Cluster 1 appears as a relatively low traffic set of sensors with a small morning peak.

Cluster 2 is indicative of high morning commute locations. Cluster 2 is similar in shape to cluster 1 in this way, with one difference; it also has a general increasing trend of traffic folowing the morning peak through the evening rush hour. Cluster 2 might be the most representative of a typical commute, with 2 noticable heights of traffic in the morning and evening corresponding with the work day

Cluster 3's most recognisable feature is the large evening peak and general increasing trend up to that peak. Evening rush hour is to blame for this dramatic pattern.

Finally, cluster 4 has a more stable pattern throughout the day. Where Clusters 1 and 2 have morning peaks, and 2 and 4 have evening peaks, sensors in cluster 3 are the most consistent.

The final step is to map the sensor locations with their cluster assignments and see if the representative cluster shapes match the expectation of how commuting in the city proceeds.

We'll use the GPS location files for each of the 4 Dublin regions that were in the unzipped folder. There is one file for each region and calendar day, which is redundant, but more sensors are added through the 4 month sample. So we'll just take the file from the last day of the sample to make sure that we have the most updated collection of segmentIDs.

` ````
library(sp)
library(tmap)
ccity_locations<-as.data.frame(read.table("SCATS-Dublin/CCITY_20120422.acc_out.gps",
sep=",",
header=TRUE,
strip.white=TRUE))
ccity_locations<-unique(ccity_locations, by="streetSegId")
#segid 1362 does not exist in the cluster data, so remove it
ccity_locations<-ccity_locations[-114,]
ccity_locations<-ccity_locations[order(ccity_locations[,1]),]
ncity_locations<-as.data.frame(read.table("SCATS-Dublin/NCITY_20120422.acc_out.gps",
sep=",",
header=TRUE,
strip.white=TRUE))
ncity_locations<-unique(ncity_locations, by="streetSegId")
ncity_locations<-ncity_locations[order(ncity_locations[,1]),]
scity_locations<-as.data.frame(read.table("SCATS-Dublin/SCITY_20120422.acc_out.gps",
sep=",",
header=TRUE,
strip.white=TRUE))
scity_locations<-unique(scity_locations, by="streetSegId")
scity_locations<-scity_locations[order(scity_locations[,1]),]
wcity_locations<-as.data.frame(read.table("SCATS-Dublin/WCITY1_20120422.acc_out.gps",
sep=",",
header=TRUE,
strip.white=TRUE))
wcity_locations<-unique(wcity_locations, by="streetSegId")
wcity_locations<-wcity_locations[order(wcity_locations[,1]),]
GPS_locations<-rbind(ccity_locations, ncity_locations, scity_locations, wcity_locations)
GPS_locations<-GPS_locations[!rownames(GPS_locations) %in% c("19683", "1188", "1453"),]
segids_clusters_monday<-clusters_monday@cluster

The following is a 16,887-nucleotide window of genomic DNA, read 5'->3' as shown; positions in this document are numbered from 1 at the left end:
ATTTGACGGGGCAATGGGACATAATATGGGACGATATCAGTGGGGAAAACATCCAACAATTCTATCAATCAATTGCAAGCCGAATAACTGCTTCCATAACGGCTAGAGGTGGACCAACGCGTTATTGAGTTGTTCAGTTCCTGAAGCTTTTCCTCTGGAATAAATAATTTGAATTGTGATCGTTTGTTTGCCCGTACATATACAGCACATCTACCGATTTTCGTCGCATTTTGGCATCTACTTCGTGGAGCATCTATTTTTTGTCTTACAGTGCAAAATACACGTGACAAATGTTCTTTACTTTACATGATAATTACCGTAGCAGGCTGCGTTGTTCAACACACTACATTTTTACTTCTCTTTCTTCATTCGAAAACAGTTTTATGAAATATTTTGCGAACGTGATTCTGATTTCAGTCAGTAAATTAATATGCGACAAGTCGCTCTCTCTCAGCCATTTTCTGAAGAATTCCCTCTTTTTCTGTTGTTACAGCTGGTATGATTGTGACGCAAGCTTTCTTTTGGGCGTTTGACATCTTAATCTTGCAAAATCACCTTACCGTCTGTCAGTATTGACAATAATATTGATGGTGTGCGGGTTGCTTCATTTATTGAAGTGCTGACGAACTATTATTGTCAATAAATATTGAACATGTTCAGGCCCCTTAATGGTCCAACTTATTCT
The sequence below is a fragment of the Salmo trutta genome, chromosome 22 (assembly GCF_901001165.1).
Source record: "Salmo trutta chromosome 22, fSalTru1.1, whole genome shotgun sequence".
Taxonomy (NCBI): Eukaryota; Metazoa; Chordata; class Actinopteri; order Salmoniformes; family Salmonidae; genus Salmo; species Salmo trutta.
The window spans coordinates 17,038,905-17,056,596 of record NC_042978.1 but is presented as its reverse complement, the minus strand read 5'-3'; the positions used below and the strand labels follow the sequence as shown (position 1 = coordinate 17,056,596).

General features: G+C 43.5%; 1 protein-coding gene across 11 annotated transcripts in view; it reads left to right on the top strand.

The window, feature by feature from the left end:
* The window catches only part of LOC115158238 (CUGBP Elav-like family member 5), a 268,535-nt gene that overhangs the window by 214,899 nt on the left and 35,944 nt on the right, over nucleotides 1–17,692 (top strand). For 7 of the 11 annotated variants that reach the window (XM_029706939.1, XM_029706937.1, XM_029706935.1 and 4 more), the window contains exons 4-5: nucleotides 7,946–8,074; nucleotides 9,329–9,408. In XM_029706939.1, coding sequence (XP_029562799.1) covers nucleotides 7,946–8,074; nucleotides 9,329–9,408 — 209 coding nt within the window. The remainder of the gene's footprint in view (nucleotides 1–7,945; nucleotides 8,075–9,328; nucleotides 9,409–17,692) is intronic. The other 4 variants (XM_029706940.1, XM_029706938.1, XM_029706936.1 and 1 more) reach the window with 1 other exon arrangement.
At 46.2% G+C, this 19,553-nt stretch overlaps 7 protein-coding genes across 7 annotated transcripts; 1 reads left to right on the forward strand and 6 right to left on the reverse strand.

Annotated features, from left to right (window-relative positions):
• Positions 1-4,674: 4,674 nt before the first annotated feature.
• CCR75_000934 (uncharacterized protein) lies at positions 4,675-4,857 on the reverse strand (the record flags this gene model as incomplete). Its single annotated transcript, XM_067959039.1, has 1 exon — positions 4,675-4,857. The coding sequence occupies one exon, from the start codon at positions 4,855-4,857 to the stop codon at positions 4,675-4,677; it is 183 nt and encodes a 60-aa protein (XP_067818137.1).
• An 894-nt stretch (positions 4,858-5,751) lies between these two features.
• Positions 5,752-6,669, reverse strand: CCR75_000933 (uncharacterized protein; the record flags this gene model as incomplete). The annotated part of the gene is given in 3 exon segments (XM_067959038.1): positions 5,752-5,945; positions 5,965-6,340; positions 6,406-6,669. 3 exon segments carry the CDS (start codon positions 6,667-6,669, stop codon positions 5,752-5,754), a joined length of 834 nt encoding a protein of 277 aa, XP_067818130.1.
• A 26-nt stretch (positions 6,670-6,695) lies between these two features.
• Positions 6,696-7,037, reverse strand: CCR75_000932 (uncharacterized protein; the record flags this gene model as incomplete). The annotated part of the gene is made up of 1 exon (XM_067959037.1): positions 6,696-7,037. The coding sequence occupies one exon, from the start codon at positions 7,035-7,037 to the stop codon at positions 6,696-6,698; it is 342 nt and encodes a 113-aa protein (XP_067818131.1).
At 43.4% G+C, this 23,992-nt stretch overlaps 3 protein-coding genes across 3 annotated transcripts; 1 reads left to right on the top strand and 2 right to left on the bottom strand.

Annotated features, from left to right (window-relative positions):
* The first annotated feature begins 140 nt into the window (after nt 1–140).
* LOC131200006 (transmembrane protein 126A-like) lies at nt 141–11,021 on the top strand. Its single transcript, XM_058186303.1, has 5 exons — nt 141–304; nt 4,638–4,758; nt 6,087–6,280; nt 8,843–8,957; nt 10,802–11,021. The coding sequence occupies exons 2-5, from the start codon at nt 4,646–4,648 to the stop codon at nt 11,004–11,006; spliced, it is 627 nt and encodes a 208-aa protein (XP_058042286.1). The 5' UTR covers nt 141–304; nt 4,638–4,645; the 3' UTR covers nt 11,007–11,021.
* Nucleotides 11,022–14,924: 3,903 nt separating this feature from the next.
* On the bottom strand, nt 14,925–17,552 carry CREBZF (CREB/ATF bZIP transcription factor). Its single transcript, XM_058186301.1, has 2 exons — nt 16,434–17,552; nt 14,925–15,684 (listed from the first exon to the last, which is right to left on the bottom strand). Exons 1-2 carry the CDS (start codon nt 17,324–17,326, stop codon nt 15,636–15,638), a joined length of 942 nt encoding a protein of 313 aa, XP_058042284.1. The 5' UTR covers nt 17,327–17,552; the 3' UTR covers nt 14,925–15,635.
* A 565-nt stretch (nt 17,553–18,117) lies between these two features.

segids_clusters_tuesday<-clusters_tuesday@cluster
segids_clusters_wednesday<-clusters_wednesday@cluster
segids_clusters_thursday<-clusters_thursday@cluster
segids_clusters_friday<-clusters_friday@cluster
segids_clusters_saturday<-clusters_saturday@cluster
segids_clusters_sunday<-clusters_sunday@cluster
names(segids_clusters_monday)<-names(clusters_monday@datalist)
names(segids_clusters_tuesday)<-names(clusters_tuesday@datalist)
names(segids_clusters_wednesday)<-names(clusters_wednesday@datalist)
names(segids_clusters_thursday)<-names(clusters_thursday@datalist)
names(segids_clusters_friday)<-names(clusters_friday@datalist)
names(segids_clusters_saturday)<-names(clusters_saturday@datalist)
names(segids_clusters_sunday)<-names(clusters_sunday@datalist)
GPS_locations$monday<-segids_clusters_monday
GPS_locations$tuesday<-segids_clusters_tuesday
GPS_locations$wednesday<-segids_clusters_wednesday
GPS_locations$thursday<-segids_clusters_thursday
GPS_locations$friday<-segids_clusters_friday
GPS_locations$saturday<-segids_clusters_saturday
GPS_locations$sunday<-segids_clusters_sunday
coordinates(GPS_locations)<- ~longo+lato
coordinates(ccity_locations)<- ~longo+lato
#4 points have mis represented GPS coordinates. Remove them
GPS_locations <- GPS_locations[-which(GPS_locations@coords < -10),]
tmap_mode('view')
cluster_map <- tm_shape(GPS_locations) + tm_dots(size=0.04,col="monday", style="cat", palette="Dark2")
```

click the image for an interactive version in a new window

The spatial patterns in Dublin make sense. Cluster 4 (pink color) is largely concentrated in downtown and on typically busy areas - Dame Street in front of Trinity College, South Circular Road near Kilmainham, and O'Connell Street. Cluster 4 is indicative of consistently high traffic through the day, with less pronounced morning and evening peaks. The busiest downtown street are going to stay busy all day, versus arterial roads.

Clusters 2 and 3 have morning and evening peaks, and largely, they occur throughout the city, but in different directions. At intersections where sensors are set up, frequently 2 of the 4 converging lanes of travel are in cluster 2, and 2 of them are in cluster 3. Look closely at Naas Road in southwest Dublin. Or Old Cabra Road in northwest Dublin. These major routes into and out of the city become jammed in one direction at least twice during the day.

For further exploration, we could examine the arm number and determine the direction of travel based on the prototypical traffic pattern. Or create more clusters and see if there are more than 4 typical shapes to the daily commute. And then look at subsequent years' samples. Next we'll compare samples from 2018 and 2020